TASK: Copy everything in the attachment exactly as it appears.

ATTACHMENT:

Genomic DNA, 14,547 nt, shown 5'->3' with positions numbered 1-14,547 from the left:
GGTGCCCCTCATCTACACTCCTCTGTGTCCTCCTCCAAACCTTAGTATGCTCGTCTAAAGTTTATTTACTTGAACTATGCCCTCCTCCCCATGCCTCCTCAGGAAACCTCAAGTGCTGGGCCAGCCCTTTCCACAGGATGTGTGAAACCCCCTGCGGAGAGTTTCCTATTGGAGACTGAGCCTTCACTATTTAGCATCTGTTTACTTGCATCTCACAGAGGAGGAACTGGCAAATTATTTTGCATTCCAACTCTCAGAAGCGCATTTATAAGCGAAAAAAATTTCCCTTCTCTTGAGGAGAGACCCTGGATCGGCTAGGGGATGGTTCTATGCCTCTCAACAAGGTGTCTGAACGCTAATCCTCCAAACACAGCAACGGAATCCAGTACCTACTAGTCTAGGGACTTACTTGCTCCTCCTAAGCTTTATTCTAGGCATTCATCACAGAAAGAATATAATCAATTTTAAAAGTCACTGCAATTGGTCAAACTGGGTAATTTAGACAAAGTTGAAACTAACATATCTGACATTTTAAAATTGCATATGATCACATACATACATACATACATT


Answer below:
Genomic DNA, 14,547 nt, shown 5'->3' with positions numbered 1-14,547 from the left:
GGTGCCCCTCATCTACACTCCTCTGTGTCCTCCTCCAAACCTTAGTATGCTCGTCTAAAGTTTATTTACTTGAACTATGCCCTCCTCCCCATGCCTCCTCAGGAAACCTCAAGTGCTGGGCCAGCCCTTTCCACAGGATGTGTGAAACCCCCTGCGGAGAGTTTCCTATTGGAGACTGAGCCTTCACTATTTAGCATCTGTTTACTTGCATCTCACAGAGGAGGAACTGGCAAATTATTTTGCATTCCAACTCTCAGAAGCGCATTTATAAGCGAAAAAAATTTCCCTTCTCTTGAGGAGAGACCCTGGATCGGCTAGGGGATGGTTCTATGCCTCTCAACAAGGTGTCTGAACGCTAATCCTCCAAACACAGCAACGGAATCCAGTACCTACTAGTCTAGGGACTTACTTGCTCCTCCTAAGCTTTATTCTAGGCATTCATCACAGAAAGAATATAATCAATTTTAAAAGTCACTGCAATTGGTCAAACTGGGTAATTTAGACAAAGTTGAAACTAACATATCTGACATTTTAAAATTGCATATGATCACATACATACATACATACATT